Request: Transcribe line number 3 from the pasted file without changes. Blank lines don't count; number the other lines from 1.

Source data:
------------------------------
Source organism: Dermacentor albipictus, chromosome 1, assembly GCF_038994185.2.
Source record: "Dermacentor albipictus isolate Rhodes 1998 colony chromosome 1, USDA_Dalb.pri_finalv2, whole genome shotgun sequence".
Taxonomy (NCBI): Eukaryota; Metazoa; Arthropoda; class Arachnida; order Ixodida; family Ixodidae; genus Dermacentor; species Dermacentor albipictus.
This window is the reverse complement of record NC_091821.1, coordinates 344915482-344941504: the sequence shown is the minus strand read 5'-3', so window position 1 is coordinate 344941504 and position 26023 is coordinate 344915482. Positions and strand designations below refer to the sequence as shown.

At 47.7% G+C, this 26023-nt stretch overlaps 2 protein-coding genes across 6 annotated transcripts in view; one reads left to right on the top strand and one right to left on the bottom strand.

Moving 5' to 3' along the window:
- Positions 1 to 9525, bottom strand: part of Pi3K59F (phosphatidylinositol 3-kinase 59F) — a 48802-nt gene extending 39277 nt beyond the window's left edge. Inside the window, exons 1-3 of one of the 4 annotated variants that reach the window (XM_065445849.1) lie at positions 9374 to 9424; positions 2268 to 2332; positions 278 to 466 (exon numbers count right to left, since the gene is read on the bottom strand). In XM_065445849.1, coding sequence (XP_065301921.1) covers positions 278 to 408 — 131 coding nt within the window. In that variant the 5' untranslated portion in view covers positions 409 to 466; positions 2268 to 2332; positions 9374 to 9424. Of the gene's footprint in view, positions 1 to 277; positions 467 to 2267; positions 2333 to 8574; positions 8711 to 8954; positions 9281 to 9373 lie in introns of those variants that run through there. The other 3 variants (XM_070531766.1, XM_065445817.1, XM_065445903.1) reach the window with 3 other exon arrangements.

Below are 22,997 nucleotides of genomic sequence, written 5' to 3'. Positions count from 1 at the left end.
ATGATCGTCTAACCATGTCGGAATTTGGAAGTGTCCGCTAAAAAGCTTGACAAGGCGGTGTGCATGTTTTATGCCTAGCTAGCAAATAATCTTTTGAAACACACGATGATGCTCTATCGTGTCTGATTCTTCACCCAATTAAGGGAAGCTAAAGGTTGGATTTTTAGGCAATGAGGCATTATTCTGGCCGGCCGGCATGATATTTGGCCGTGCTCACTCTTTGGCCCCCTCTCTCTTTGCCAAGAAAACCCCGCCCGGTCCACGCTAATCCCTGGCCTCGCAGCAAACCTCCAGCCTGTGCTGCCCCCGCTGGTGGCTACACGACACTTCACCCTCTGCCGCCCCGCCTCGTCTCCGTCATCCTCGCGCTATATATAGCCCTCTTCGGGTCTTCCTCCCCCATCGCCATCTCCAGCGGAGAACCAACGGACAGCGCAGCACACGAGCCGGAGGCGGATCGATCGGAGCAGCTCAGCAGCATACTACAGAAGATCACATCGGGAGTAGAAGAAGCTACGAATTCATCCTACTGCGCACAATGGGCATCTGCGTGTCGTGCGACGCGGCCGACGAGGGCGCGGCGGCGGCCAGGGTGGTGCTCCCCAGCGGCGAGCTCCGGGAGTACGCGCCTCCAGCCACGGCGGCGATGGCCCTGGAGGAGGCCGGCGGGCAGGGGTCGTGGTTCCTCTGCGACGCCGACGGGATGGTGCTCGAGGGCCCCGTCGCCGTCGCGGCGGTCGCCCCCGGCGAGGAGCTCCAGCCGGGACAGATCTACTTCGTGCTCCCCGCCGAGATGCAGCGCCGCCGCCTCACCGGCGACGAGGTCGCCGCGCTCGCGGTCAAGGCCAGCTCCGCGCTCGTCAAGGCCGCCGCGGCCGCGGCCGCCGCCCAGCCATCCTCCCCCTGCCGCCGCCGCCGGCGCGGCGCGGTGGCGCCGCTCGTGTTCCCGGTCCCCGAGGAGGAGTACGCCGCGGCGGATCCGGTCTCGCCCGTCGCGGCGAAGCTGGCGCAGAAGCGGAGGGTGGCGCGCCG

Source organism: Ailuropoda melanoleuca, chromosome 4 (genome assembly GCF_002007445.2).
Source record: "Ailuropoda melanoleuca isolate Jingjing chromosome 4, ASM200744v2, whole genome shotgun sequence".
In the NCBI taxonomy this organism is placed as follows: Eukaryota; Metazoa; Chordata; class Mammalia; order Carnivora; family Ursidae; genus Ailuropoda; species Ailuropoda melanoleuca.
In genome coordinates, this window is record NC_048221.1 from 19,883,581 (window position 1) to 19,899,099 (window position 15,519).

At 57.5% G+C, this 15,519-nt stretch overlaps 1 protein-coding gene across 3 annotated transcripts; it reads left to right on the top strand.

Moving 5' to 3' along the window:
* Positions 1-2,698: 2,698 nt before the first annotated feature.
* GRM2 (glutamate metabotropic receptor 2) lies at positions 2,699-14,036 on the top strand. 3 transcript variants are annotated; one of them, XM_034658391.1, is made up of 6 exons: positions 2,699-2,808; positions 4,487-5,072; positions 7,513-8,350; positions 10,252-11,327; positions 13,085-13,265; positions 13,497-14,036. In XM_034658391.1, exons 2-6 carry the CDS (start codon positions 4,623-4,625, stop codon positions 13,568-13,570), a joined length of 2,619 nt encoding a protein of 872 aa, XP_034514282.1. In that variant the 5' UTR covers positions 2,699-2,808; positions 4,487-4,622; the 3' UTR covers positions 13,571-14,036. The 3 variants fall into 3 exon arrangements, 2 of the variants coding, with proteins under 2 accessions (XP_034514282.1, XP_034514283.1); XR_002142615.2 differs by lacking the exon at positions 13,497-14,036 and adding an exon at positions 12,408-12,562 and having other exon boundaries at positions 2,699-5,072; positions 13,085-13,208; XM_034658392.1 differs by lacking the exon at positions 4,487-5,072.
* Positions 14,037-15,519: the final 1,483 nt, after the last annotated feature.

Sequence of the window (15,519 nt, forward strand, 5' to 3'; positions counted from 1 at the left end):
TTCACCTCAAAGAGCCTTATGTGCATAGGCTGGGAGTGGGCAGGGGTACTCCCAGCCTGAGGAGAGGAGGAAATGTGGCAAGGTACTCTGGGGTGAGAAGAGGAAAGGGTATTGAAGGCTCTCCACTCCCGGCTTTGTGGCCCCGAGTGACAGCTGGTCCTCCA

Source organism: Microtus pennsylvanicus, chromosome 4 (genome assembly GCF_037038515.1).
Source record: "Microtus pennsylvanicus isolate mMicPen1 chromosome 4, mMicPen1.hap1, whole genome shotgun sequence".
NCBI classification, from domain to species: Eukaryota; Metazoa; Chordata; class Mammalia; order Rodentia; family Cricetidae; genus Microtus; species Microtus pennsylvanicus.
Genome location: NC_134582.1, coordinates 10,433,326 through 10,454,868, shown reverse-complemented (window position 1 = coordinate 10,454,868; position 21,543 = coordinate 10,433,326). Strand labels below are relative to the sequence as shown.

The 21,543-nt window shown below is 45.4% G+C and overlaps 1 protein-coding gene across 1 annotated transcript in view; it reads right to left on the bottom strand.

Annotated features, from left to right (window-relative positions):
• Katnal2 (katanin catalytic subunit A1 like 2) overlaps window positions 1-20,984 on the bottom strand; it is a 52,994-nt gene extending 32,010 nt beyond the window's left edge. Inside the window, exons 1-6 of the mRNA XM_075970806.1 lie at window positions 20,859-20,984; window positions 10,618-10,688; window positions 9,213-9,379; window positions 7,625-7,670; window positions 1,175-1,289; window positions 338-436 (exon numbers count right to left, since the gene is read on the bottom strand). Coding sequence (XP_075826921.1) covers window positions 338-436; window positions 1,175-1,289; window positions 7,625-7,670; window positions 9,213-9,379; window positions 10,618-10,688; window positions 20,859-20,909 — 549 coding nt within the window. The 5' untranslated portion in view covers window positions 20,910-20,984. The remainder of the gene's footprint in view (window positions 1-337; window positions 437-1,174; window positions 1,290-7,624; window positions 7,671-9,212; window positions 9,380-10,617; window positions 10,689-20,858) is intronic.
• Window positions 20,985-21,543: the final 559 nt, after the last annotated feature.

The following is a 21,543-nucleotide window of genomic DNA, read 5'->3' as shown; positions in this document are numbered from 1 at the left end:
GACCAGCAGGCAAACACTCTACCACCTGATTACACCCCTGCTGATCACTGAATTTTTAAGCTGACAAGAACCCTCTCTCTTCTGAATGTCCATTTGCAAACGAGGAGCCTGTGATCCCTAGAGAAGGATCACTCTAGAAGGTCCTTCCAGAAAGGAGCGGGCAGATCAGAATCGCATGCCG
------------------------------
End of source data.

Taxonomy (NCBI): Eukaryota; Metazoa; Arthropoda; class Arachnida; order Ixodida; family Ixodidae; genus Dermacentor; species Dermacentor albipictus.